Prime Minister Narendra Modi pitched for greater economic and security cooperation with Sri Lanka on Friday and sought to scotch deep-rooted suspicions about a so-called hidden Tamil agenda in New Delhi’s Colombo policy.
The first Indian Prime Minister to make a bilateral visit to the nation in 28 years offered Colombo “first claim” to India’s growing economic muscle, signing off on a slew of business pacts aimed at undercutting rival China’s considerable influence over the strategically-positioned island.
“The Indian Ocean is critical to the security and prosperity of our two countries. And, we can be more successful in achieving these goals if we work together; build a climate of trust and confidence … We are two countries at the crossroads of the Indian Ocean.”
“I will be happy if India serves as a catalyst in the progress of our neighbours,” he said during his address to lawmakers in Sri Lanka’s Parliament. “First claim (among) neighbours will be Sri Lanka,” he quickly added, attracting loud thumping of desks by MPs.
To reinvigorate a bilateral relationship that has faced several upheavals since former Prime Minister Rajiv Gandhi’s visit in 1987, the agreements included pacts on easing visa regulations, simplifying trade and non-tariff barriers.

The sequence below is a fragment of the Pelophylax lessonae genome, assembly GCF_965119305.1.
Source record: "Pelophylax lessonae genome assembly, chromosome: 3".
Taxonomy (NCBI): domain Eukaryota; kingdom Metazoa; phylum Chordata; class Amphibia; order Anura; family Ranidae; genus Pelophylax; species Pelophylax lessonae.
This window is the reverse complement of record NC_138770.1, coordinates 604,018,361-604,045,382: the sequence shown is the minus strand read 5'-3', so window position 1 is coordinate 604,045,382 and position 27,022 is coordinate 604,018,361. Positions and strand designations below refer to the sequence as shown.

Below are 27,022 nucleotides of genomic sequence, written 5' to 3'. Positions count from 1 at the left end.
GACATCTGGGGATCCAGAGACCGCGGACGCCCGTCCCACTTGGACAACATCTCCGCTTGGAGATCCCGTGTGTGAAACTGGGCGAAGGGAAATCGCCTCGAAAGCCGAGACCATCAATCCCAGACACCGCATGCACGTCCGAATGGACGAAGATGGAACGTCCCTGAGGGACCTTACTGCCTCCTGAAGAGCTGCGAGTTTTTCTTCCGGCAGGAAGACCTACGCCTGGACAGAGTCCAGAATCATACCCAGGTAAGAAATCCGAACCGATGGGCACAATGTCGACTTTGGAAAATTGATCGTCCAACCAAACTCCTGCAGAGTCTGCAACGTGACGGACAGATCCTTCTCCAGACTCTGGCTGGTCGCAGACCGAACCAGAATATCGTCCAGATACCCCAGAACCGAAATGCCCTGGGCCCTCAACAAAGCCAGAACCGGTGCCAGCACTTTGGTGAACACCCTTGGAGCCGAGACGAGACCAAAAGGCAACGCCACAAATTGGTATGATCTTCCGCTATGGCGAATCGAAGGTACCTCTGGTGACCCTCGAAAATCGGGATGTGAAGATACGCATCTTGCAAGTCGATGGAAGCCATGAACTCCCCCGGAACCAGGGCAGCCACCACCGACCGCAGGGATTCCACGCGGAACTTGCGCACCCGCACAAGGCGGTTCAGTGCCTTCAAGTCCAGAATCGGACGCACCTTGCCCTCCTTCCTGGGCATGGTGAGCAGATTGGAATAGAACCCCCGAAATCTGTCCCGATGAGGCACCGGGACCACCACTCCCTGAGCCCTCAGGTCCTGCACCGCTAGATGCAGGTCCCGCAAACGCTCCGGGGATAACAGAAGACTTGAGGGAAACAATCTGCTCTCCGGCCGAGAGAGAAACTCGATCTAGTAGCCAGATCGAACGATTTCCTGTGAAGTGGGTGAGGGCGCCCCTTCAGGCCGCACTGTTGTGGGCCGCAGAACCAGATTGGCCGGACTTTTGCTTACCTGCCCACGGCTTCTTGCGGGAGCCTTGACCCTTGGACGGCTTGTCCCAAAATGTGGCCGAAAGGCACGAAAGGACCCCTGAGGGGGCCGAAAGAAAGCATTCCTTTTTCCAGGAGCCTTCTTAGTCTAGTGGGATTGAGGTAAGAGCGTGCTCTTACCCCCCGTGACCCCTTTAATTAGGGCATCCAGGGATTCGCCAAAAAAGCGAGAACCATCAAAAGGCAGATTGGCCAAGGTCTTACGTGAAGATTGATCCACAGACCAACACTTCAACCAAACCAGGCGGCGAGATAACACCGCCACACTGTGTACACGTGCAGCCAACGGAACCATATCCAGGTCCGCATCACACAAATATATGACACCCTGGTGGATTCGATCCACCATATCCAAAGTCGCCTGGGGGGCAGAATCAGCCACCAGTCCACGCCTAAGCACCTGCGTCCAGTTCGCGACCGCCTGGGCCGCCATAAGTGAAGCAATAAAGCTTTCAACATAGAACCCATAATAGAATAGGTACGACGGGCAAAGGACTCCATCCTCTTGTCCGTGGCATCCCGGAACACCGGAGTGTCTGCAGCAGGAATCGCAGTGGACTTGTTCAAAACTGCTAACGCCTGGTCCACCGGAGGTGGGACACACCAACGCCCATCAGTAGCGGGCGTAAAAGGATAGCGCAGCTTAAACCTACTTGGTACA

India extended a credit line of $318 million, signed a currency swap pact of $1.5 billion and decided to jointly develop an oil hub in the former LTTE hub of Trincomalee — a long-pending proposal that found little favour when pro-China former president Mahinda Rajapaksa was in power.
He praised new president Maithripala Sirisena for his efforts to integrate all sections of society, especially ethnic Tamils after they voted overwhelmingly for him to remove Rajapaksa, the strongman-politician who crushed a three-decade civil war waged by the LTTE. But Modi also nudged Colombo to give greater autonomy to the community.
“We believe that early and full implementation of the 13th Amendment and going beyond it would contribute to this process," he said, referring to the legislation on the devolution of power to Tamils.
He projected India as a neighbour that would look at the Sinhalese majority as well as the Tamils through the same eye.
The signals were clear as he announced at the Buddhist heritage town of Anuradhapura that India would build an auditorium named after Nobel laureate Rabindranath Tagore in the Sinhala-majority Matara.
As for the Tamil-dominated northern parts, India has already undertaken reconstruction of 50,000 houses for the war-ravaged people. Modi will visit Jaffna on Saturday and hand over these homes.
(With inputs from agencies)